Back in blue-collar Miramar, where Depp’s father was director of public works and his mother was a waitress, Johnny and Sal were into drugs, girls, petty crime and, most of all, music. Music was how they kept the faith within their isolated teen-age world of angry parents and threatening teachers. When Depp was a kid, he heard a gospel group and knew right then that he wanted to make music. At 12, he paid $25 for an electric guitar, locked himself in his room and started playing. The next year, he started his own rock band and has since been in 15 different groups, supporting himself since leaving home at 16. The most successful group was called The Kids, and it was while playing lead guitar with that group that he moved to Los Angeles in 1983 to try to make it big.
At the same time, he took a seedy apartment in Hollywood and began peddling ball-point pens over the phone to make enough money to live. He also got married, got divorced and met actor Nicolas Cage, a former boy friend of his wife, who told him he ought to try acting. Cage set him up for a meeting with his agent, who, despite Depp’s utter lack of acting experience, took one look at his face and sent him to an audition for the movie A Nightmare on Elm Street. Depp had an actor friend stay up with him for the next two nights coaching him on the lines, and he got the part.
“He just had a very powerful and yet subtle personality,” says Wes Craven, director of Elm Street. “There was some sort of charisma about him.” Craven also admits, “My teen-age daughter and her friend were there at the reading, and they absolutely flipped out over him. He’s got real sex appeal for women.”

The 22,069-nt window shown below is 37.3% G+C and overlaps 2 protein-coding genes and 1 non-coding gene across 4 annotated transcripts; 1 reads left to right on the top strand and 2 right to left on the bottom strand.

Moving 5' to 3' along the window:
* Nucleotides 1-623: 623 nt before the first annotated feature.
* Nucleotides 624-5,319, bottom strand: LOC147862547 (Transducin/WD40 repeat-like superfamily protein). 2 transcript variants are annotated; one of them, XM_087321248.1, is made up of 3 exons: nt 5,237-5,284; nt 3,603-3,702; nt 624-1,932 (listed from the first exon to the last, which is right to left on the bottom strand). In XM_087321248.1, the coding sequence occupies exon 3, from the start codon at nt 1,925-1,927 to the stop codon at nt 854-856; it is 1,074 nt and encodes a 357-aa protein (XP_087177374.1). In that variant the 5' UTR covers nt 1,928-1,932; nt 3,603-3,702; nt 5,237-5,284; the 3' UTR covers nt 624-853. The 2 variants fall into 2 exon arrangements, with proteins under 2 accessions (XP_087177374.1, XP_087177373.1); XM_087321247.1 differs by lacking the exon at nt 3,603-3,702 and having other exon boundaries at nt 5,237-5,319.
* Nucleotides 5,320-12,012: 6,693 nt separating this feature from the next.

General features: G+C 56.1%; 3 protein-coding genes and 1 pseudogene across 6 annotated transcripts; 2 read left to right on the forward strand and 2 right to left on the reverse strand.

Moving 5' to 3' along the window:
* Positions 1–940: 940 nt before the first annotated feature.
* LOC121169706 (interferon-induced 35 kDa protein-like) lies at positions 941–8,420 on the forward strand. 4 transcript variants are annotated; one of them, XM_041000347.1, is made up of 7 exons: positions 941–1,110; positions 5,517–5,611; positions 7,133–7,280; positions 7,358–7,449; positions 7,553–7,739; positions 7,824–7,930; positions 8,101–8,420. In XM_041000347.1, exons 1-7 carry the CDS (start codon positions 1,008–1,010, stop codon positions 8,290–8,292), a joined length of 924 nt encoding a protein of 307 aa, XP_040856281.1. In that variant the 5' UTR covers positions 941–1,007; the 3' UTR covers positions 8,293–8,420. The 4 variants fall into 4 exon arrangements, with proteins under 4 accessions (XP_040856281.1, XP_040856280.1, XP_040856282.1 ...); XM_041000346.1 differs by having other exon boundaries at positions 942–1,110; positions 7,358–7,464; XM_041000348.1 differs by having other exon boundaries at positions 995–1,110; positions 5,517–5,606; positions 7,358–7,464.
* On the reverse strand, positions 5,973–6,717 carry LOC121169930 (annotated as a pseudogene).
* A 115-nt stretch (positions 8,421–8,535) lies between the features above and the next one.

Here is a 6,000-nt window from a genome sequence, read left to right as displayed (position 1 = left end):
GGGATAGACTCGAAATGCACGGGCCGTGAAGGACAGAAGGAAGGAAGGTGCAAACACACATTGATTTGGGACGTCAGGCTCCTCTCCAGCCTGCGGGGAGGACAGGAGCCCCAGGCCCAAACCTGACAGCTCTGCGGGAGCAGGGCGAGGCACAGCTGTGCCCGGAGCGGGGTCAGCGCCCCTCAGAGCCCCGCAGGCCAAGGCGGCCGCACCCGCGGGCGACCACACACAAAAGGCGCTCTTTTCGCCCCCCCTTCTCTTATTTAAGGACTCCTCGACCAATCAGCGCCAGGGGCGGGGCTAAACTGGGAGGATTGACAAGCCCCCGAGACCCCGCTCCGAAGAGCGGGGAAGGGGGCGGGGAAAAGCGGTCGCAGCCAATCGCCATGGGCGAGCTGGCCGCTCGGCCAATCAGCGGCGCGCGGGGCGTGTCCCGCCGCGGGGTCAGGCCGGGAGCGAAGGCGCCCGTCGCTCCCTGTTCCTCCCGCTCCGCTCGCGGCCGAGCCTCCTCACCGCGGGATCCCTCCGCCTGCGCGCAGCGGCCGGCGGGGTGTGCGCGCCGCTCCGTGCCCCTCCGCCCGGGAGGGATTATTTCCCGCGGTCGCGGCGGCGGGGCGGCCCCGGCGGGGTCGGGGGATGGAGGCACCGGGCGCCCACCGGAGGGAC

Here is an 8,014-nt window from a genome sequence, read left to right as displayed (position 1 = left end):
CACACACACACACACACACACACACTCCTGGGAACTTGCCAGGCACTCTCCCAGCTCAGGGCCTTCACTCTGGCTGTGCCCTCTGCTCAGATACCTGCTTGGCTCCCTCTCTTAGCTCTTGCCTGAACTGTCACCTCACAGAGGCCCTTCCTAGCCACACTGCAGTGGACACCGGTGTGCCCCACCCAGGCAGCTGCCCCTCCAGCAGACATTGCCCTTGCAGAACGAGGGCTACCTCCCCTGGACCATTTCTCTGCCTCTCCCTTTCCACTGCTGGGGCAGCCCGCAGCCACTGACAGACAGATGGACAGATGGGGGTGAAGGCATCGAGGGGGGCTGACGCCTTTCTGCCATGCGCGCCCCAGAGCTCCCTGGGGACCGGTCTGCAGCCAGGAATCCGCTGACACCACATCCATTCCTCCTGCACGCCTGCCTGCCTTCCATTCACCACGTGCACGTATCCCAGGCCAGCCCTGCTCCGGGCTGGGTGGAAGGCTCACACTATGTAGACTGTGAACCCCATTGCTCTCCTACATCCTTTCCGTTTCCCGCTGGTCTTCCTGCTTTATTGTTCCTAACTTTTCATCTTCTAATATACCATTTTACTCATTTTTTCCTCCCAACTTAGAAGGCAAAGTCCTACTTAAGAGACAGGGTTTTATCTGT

Next came a role in a teen sexploitation film called Private Resort, which Depp would just as soon forget. “It was a stupid movie,” he says. Depp’s lack of experience caught up with him, and he had trouble getting roles for about a year. He became so discouraged he contemplated abandoning acting, until Platoon came along and gave him the creative and professional boost he needed. Then immediately after returning from two and a half months filming in the Philipines, the Jump Street role came up as a possibility. The idea of going from a high-quality film like Platoon to a new, unproven television series was unpalatable to Depp, and he refused even to look at the script. Another actor, Jeff Yagher, was hired for the role, and that was that. But then, three weeks into shooting Jump Street, Yagher was off the show and Depp’s name came up again. This time he read the script, liked it and won the part.
After a few glasses of wine, though, Depp will tell you that when he decided to bend to the demands of television, he never thought the show would be as successful as it is, holding the possibility of a long commitment. “I thought it would go for one season, tops,” he says with a sly smile. In other words, he thought he’d get in and out in a matter of a few months, gaining experience and publicity in the process, and then he’d be on his way. Instead, he’s in the strange position of being trapped in a successful show.
“I’m not trapped,” he insists. “I mean, it’s good. The best thing about the show is that kids learn from it, they’re able to see things that go on in their high school and see them objectively. It teaches kids about drugs and safe sex. The worst thing is that some of the scripts we do are not important, they’re purely for television. But what I thought when I originally started the show was, if I’m going to do a television series, I want to do something that means something. I don’t want to go out and do Dallasor Dynasty. You know what I’m saying?”
Outside a Vancouver high-school gym where Jump Street is shooting, Johnny Depp is trapped in the hallway, mobbed by a group of teen-age girls intent on getting autographs from him. It takes about 30 minutes, but he stays, patiently and politely signing and signing and signing, giving each girl a meaningful look and engaging her in conversation as he hands her a scrap of paper with a sweet little message scrawled on it. First Carol. Then Monica. Then Brandi-with-an-i. The girls are in teen heaven.
“He’s so cute,” sighs one.
“He’s so cool,” coos another.
Yes. We know. Cool.